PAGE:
When the father and mother or the family council consent to the adoption of the child by handing it over to the child welfare service or to an organization authorized for adoption, the choice of the adopter is left to the guardian with the agreement of the family council of the wards of the State or the family council of the guardianship organized at the initiative of the body authorized for adoption.

Denial of consent
The court can pronounce the adoption if it considers abusive the refusal of consent opposed by the parents or by one of them only, when they are disinterested in the child at the risk of compromising the health or the moral.
It is the same in the event of abusive refusal of consent of the family council.
Consent for wards of the state

For wards of the State whose parents have not consented to the adoption, the consent is given by the family council of these wards.

Declaration of abandonment

The child taken in by an individual, an establishment or a social assistance service for children, whose parents have clearly shown no interest during the year preceding the submission of the request for a declaration of abandonment, is declared abandoned by the tribunal de grande instance without prejudice to the provisions of the fourth paragraph. The request for a declaration of abandonment must be sent by the individual, the establishment or the child welfare service who took in the child at the end of the one-year period as soon as the parents manifestly lost interest in the child.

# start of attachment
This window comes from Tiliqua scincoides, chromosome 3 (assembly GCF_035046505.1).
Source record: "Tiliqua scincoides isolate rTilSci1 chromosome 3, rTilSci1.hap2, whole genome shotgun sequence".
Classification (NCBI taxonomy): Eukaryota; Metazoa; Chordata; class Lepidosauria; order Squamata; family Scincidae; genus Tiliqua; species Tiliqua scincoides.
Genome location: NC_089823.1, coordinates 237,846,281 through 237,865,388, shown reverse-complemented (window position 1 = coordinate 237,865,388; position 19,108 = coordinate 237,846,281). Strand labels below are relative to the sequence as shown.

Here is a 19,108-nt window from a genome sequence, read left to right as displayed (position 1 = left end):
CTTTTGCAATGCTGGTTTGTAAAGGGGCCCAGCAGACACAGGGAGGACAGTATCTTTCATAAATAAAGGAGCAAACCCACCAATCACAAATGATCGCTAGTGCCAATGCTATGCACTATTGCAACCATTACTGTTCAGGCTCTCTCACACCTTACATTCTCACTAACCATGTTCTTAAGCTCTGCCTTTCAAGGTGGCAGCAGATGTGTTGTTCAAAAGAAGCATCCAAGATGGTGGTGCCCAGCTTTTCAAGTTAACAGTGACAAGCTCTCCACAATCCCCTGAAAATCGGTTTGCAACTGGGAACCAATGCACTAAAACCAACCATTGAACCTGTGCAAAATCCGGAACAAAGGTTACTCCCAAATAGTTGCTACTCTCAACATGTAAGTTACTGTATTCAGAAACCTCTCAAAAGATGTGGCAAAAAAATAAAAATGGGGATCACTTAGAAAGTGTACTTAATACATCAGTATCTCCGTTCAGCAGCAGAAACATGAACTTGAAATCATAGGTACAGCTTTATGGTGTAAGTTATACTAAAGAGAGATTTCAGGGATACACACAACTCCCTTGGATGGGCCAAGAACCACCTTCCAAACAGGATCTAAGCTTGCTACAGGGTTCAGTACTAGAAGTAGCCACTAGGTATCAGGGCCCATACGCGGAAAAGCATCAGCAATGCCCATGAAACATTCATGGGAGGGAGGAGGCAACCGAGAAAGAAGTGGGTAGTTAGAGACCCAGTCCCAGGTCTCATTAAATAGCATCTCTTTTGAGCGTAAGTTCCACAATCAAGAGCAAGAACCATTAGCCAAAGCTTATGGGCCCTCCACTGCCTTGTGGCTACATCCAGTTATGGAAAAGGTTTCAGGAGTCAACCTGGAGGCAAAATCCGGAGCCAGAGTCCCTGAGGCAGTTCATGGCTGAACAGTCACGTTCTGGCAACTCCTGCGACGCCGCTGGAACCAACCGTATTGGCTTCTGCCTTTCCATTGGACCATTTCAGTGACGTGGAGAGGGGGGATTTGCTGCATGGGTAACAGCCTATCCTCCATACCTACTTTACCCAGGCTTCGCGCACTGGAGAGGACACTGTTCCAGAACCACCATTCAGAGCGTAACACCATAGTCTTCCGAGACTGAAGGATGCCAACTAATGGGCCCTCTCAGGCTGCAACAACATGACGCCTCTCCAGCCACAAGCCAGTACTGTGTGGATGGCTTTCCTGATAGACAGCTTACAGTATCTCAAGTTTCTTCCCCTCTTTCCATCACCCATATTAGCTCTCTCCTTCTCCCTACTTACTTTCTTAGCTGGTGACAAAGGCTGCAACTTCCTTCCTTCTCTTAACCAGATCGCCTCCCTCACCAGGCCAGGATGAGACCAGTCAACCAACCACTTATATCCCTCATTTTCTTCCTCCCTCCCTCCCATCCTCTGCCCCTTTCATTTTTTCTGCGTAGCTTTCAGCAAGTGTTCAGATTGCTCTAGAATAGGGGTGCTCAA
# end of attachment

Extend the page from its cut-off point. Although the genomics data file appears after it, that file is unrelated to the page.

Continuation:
Parents who have not maintained the relationships necessary to maintain emotional ties are considered as having manifestly disinterested in their child.
The simple withdrawal of consent to the adoption, the request for news or the expressed but not implemented intention to take back the child is not a sufficient indication of interest to justify the rejection of an application as of right. request for declaration of abandonment. These steps do not interrupt the time limit set out in the first paragraph.
Abandonment shall not be declared if, during the period provided for in the first paragraph of this article, a member of the family has requested to take charge of the child and if this request is deemed to be in the interests of this child. latest.
When declaring the child abandoned, the court delegates by the same decision the rights of parental authority over the child to the child welfare service, to the establishment or to the individual who received the child. child or to whom the latter has been entrusted.